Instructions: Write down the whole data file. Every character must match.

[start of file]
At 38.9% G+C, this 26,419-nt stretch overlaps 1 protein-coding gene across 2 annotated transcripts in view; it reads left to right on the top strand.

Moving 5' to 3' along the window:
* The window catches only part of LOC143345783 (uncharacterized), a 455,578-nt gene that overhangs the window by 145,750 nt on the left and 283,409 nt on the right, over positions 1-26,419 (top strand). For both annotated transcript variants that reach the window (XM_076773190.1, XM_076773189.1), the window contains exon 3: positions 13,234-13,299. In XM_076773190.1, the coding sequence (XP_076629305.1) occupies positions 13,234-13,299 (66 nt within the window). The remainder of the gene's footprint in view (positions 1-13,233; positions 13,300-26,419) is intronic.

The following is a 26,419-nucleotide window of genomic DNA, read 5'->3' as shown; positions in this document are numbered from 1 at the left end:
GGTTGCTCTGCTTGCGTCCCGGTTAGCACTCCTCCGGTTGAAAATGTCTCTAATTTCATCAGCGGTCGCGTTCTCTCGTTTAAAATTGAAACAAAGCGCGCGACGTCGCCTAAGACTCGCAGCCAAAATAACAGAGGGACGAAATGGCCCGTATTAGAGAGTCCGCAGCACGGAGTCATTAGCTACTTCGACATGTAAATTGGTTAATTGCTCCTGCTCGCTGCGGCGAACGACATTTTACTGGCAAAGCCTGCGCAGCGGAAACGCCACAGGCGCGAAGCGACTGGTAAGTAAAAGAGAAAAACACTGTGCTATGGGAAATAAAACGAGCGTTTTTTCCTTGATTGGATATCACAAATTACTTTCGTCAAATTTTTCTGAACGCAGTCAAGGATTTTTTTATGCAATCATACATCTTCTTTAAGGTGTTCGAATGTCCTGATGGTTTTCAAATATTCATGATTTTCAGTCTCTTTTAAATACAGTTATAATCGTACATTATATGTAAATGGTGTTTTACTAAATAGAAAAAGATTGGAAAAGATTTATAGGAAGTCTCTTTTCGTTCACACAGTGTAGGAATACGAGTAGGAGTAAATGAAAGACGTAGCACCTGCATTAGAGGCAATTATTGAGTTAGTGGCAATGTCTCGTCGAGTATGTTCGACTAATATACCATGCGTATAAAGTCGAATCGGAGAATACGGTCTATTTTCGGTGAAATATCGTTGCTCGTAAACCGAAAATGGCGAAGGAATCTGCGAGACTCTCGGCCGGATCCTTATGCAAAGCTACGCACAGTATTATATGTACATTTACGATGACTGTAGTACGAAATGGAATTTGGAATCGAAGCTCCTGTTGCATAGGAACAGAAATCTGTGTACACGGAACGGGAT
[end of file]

At 38.9% G+C, this 26,419-nt stretch overlaps 1 protein-coding gene across 2 annotated transcripts in view; it reads left to right on the top strand.

Moving 5' to 3' along the window:
* The window catches only part of LOC143345783 (uncharacterized), a 455,578-nt gene that overhangs the window by 145,750 nt on the left and 283,409 nt on the right, over positions 1-26,419 (top strand). For both annotated transcript variants that reach the window (XM_076773190.1, XM_076773189.1), the window contains exon 3: positions 13,234-13,299. In XM_076773190.1, the coding sequence (XP_076629305.1) occupies positions 13,234-13,299 (66 nt within the window). The remainder of the gene's footprint in view (positions 1-13,233; positions 13,300-26,419) is intronic.

The following is a 26,419-nucleotide window of genomic DNA, read 5'->3' as shown; positions in this document are numbered from 1 at the left end:
GGTTGCTCTGCTTGCGTCCCGGTTAGCACTCCTCCGGTTGAAAATGTCTCTAATTTCATCAGCGGTCGCGTTCTCTCGTTTAAAATTGAAACAAAGCGCGCGACGTCGCCTAAGACTCGCAGCCAAAATAACAGAGGGACGAAATGGCCCGTATTAGAGAGTCCGCAGCACGGAGTCATTAGCTACTTCGACATGTAAATTGGTTAATTGCTCCTGCTCGCTGCGGCGAACGACATTTTACTGGCAAAGCCTGCGCAGCGGAAACGCCACAGGCGCGAAGCGACTGGTAAGTAAAAGAGAAAAACACTGTGCTATGGGAAATAAAACGAGCGTTTTTTCCTTGATTGGATATCACAAATTACTTTCGTCAAATTTTTCTGAACGCAGTCAAGGATTTTTTTATGCAATCATACATCTTCTTTAAGGTGTTCGAATGTCCTGATGGTTTTCAAATATTCATGATTTTCAGTCTCTTTTAAATACAGTTATAATCGTACATTATATGTAAATGGTGTTTTACTAAATAGAAAAAGATTGGAAAAGATTTATAGGAAGTCTCTTTTCGTTCACACAGTGTAGGAATACGAGTAGGAGTAAATGAAAGACGTAGCACCTGCATTAGAGGCAATTATTGAGTTAGTGGCAATGTCTCGTCGAGTATGTTCGACTAATATACCATGCGTATAAAGTCGAATCGGAGAATACGGTCTATTTTCGGTGAAATATCGTTGCTCGTAAACCGAAAATGGCGAAGGAATCTGCGAGACTCTCGGCCGGATCCTTATGCAAAGCTACGCACAGTATTATATGTACATTTACGATGACTGTAGTACGAAATGGAATTTGGAATCGAAGCTCCTGTTGCATAGGAACAGAAATCTGTGTACACGGAACGGGAT